Who knew roads could do so much more than serve as paths for vehicles to get from one place to another? If Japan has roads that heat up to combat snow, then France has a solar road, which was launched in December 2016 in the village of Tourouvre-au-Perche in Normandy, France. The solar road, which is called Wattway, is only 1 km long and is composed of 30,000 square feet of solar panels–and costs €5 million. The goal of the road: to generate power for street lighting in the village. The concept is interesting, though it still remains to be seen whether this will be an effective endeavor. Its future looks bright, if the current situation of the world’s first solar road in Amsterdam is anything to go by; the solar road has been used by around 150,000 cyclists, and it’s produced over 3,000 kilowatts of energy so far. In any case, projects like this solar road can stir up a lot of interest and help people better figure out how to implement other solar projects in different, creative ways.
Photo by CHARLY TRIBALLEAU/Getty Images
It’s been a few years, but we’re back and we fully intend to resume posting here again and sharing as much good green news as we can. We’re keeping the old posts for your perusal, but we’re taking out some that link to pages that are no longer up and products that no longer exist. If you’re new to this blog, welcome, and if you’ve been dropping by every now and then hoping to see something new from us, well, we’ll do our best to not disappoint you and to give you more of what you want! Stick around and let’s keep the goodness flowing!
Okay, so the happy, smiling goat in this picture will not be among those who will be working at O’Hare. But I’ll take any excuse to post this picture.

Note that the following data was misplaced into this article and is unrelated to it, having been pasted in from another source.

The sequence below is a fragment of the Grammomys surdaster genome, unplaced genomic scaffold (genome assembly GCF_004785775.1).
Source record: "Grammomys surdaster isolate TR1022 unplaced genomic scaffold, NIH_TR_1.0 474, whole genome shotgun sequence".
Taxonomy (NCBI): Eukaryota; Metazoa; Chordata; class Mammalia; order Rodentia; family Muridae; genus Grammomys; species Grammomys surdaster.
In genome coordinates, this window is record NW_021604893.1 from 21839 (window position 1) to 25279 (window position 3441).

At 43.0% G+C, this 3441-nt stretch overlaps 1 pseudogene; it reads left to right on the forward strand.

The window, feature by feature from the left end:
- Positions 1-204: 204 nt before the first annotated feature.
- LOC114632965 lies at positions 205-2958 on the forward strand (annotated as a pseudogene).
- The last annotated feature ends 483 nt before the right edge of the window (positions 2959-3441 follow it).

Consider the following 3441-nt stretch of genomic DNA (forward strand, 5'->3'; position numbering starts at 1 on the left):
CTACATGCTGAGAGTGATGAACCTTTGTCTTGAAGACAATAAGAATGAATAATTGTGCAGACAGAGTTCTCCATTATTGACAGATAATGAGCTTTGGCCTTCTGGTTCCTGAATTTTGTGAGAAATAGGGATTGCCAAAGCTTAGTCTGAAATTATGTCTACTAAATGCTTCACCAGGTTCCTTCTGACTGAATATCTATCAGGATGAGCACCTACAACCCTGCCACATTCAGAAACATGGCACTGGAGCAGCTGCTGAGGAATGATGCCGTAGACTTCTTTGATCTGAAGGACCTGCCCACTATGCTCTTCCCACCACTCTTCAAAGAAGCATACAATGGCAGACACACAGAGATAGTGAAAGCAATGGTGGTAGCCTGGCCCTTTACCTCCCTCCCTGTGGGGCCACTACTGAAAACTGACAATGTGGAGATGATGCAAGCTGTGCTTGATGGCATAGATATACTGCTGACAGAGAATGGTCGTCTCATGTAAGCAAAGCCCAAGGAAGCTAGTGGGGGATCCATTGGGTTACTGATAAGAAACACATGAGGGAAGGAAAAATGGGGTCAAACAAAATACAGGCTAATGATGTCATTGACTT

Anyway, O’Hare Airport is taking on some unique employees: a herd of 25 goats and a goat herder who will keep the goats in line. The goats will take on landscaping duties, or tasks that are considered “sustainable vegetation management grazing services.” They were obtained from Butcher & the Burger, a Chicago restaurant, and will get to work on grazing in “hilly areas near creeks and streams and roadway right-of-ways.” They’ll stay in a trailer at night, and a fence will help keep them away from the airfield itself.
It sounds unusual at first–until you realize that this is one of O’Hare’s ways to become greener. Having the goats around will save quite a lot on landscaping costs, make fuel and equipment unnecessary, and eliminate the need for grass cutting. This step is definitely in line with O’Hare’s goal of becoming the most sustainable airport in the U.S.
Soon, 2,000 employees of the four McDonald’s Olympic Park branches will be wearing eco-friendly uniforms. The uniforms were designed by husband-and-wife tandem Wayne and Gerardine Hemingway, who partnered with Worn Again, and the clothes have been described variously as “mod” and “Mad Men-inspired.” The uniforms will enter a “closed loop,” which means that any old or damaged clothing will be reused instead of discarded. McDonald’s employees will also be wearing recyclable aprons made from recycled plastic.
This infographic by OnlineColleges.net illustrates a few details about the greenest college campuses in the U.S.
Compiled By: Online Colleges Guide